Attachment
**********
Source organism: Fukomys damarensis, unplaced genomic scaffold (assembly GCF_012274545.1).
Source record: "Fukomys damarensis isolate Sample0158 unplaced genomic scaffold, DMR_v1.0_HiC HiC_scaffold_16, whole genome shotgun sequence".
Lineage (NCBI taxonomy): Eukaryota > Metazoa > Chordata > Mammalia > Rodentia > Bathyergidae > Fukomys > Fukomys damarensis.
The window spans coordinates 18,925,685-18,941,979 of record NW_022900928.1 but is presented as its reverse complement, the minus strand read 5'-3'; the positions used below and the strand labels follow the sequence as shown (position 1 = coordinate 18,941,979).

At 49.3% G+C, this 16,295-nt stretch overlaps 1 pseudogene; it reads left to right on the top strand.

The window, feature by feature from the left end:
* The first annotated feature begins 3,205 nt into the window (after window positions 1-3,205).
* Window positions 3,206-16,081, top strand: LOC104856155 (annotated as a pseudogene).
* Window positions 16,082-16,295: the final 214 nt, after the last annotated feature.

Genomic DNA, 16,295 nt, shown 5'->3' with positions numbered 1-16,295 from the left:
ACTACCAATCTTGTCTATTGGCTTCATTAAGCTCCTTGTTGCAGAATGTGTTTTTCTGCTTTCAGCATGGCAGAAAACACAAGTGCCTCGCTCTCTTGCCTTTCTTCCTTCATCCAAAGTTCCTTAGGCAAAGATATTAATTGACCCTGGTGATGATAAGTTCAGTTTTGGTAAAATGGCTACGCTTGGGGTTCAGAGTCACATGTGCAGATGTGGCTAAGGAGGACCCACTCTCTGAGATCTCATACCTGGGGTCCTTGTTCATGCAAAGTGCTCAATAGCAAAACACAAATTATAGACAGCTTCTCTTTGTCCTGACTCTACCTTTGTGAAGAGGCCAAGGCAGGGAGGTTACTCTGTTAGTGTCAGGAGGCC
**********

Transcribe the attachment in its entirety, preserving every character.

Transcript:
Source organism: Fukomys damarensis, unplaced genomic scaffold (assembly GCF_012274545.1).
Source record: "Fukomys damarensis isolate Sample0158 unplaced genomic scaffold, DMR_v1.0_HiC HiC_scaffold_16, whole genome shotgun sequence".
Lineage (NCBI taxonomy): Eukaryota > Metazoa > Chordata > Mammalia > Rodentia > Bathyergidae > Fukomys > Fukomys damarensis.
The window spans coordinates 18,925,685-18,941,979 of record NW_022900928.1 but is presented as its reverse complement, the minus strand read 5'-3'; the positions used below and the strand labels follow the sequence as shown (position 1 = coordinate 18,941,979).

At 49.3% G+C, this 16,295-nt stretch overlaps 1 pseudogene; it reads left to right on the top strand.

The window, feature by feature from the left end:
* The first annotated feature begins 3,205 nt into the window (after window positions 1-3,205).
* Window positions 3,206-16,081, top strand: LOC104856155 (annotated as a pseudogene).
* Window positions 16,082-16,295: the final 214 nt, after the last annotated feature.

Genomic DNA, 16,295 nt, shown 5'->3' with positions numbered 1-16,295 from the left:
ACTACCAATCTTGTCTATTGGCTTCATTAAGCTCCTTGTTGCAGAATGTGTTTTTCTGCTTTCAGCATGGCAGAAAACACAAGTGCCTCGCTCTCTTGCCTTTCTTCCTTCATCCAAAGTTCCTTAGGCAAAGATATTAATTGACCCTGGTGATGATAAGTTCAGTTTTGGTAAAATGGCTACGCTTGGGGTTCAGAGTCACATGTGCAGATGTGGCTAAGGAGGACCCACTCTCTGAGATCTCATACCTGGGGTCCTTGTTCATGCAAAGTGCTCAATAGCAAAACACAAATTATAGACAGCTTCTCTTTGTCCTGACTCTACCTTTGTGAAGAGGCCAAGGCAGGGAGGTTACTCTGTTAGTGTCAGGAGGCC